No man can come to me, except the Father which hath sent me draw him: and I will raise him up at the last day. Other than the being raised up on the last day part, the previous portions I have experienced despite possible errors on the part of the reformers, and far outside any formally present day "Catholic" setting.
Consider if you will, how you yourself may view things to be, if such had occurred with yourself in the same manner. What might the ramifications of that be, in light of various (as critics would term them) Romish claims?
For sure, it can seem to us many ways, the way of total surrender, the way of preordained and destined, the way of guidance, or an unseen hand, or God forcing us to choose, to decide what we truly follow. Many ways, many people: God comes to us where we are.
But while this makes for good and valuable testimony, and while it is useful in teaching, it does not say how it must be for all, it doesn't make a theology or soteriology (unless Qué será, será is a plan of salvation.)
And yes, certainly the Church Fathers relied very heavily on scripture, still do. But in times of dueling verses capable of different meaning, they sought what was coherent and consistent of the faith taught by Christ to His Apostles.
And this is where the authority lies: in the Apostolic Church. If it lie in sola scriptura it lies with the individual's authority, which is where, IMHO, all the solas originated.
thanks very much for your courteous reply.
Galatians 3 1 O foolish Galatians! Who has bewitched you? It was before your eyes that Jesus Christ was publicly portrayed as crucified. 2 Let me ask you only this: Did you receive the Spirit by works of the law or by hearing with faith? 3 Are you so foolish? Having begun by the Spirit, are you now being perfected by the flesh? 4 Did you suffer so many things in vainif indeed it was in vain? 5 Does he who supplies the Spirit to you and works miracles among you do so by works of the law, or by hearing with faith 6 just as Abraham believed God, and it was counted to him as righteousness?
7 Know then that it is those of faith who are the sons of Abraham. 8 And the Scripture, foreseeing that God would justify the Gentiles by faith, preached the gospel beforehand to Abraham, saying, In you shall all the nations be blessed. 9 So then, those who are of faith are blessed along with Abraham, the man of faith.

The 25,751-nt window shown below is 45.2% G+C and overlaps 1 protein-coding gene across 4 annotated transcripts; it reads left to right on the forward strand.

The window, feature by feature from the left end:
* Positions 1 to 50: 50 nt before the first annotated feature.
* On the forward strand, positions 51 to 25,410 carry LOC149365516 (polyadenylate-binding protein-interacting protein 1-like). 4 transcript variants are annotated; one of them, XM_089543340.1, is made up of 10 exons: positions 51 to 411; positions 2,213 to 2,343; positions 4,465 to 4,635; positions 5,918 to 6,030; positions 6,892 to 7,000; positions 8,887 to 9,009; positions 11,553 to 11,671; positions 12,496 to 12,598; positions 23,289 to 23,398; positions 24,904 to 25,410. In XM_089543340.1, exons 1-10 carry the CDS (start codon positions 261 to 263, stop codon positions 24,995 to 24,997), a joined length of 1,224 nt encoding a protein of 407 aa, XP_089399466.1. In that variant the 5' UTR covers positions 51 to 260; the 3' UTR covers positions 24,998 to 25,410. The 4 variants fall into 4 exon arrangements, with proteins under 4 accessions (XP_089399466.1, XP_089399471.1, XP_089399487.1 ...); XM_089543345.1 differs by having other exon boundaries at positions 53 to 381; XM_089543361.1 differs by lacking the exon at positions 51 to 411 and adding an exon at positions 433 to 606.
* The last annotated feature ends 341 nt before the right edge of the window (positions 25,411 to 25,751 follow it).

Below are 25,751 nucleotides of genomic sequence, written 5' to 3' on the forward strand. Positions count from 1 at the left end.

10 For all who rely on works of the law are under a curse; for it is written, Cursed be everyone who does not abide by all things written in the Book of the Law, and do them. 11 Now it is evident that no one is justified before God by the law, for The righteous shall live by faith. 12 But the law is not of faith, rather The one who does them shall live by them. 13 Christ redeemed us from the curse of the law by becoming a curse for usfor it is written, Cursed is everyone who is hanged on a tree 14 so that in Christ Jesus the blessing of Abraham might come to the Gentiles, so that we might receive the promised Spirit through faith.
15 To give a human example, brothers: even with a man-made covenant, no one annuls it or adds to it once it has been ratified. 16 Now the promises were made to Abraham and to his offspring. It does not say, And to offsprings, referring to many, but referring to one, And to your offspring, who is Christ. 17 This is what I mean: the law, which came 430 years afterward, does not annul a covenant previously ratified by God, so as to make the promise void. 18 For if the inheritance comes by the law, it no longer comes by promise; but God gave it to Abraham by a promise.
19 Why then the law? It was added because of transgressions, until the offspring should come to whom the promise had been made, and it was put in place through angels by an intermediary. 20 Now an intermediary implies more than one, but God is one.
21 Is the law then contrary to the promises of God? Certainly not! For if a law had been given that could give life, then righteousness would indeed be by the law. 22 But the Scripture imprisoned everything under sin, so that the promise by faith in Jesus Christ might be given to those who believe.
23 Now before faith came, we were held captive under the law, imprisoned until the coming faith would be revealed. 24 So then, the law was our guardian until Christ came, in order that we might be justified by faith. 25 But now that faith has come, we are no longer under a guardian, 26 for in Christ Jesus you are all sons of God, through faith. 27 For as many of you as were baptized into Christ have put on Christ. 28 There is neither Jew nor Greek, there is neither slave nor free, there is no male and female, for you are all one in Christ Jesus. 29 And if you are Christ's, then you are Abraham's offspring, heirs according to promise.
Thanks for your reply.
I’m going to assume you’ve seen most if not all the scripture that contradict Sola Fide, so I won’t bother you with them again.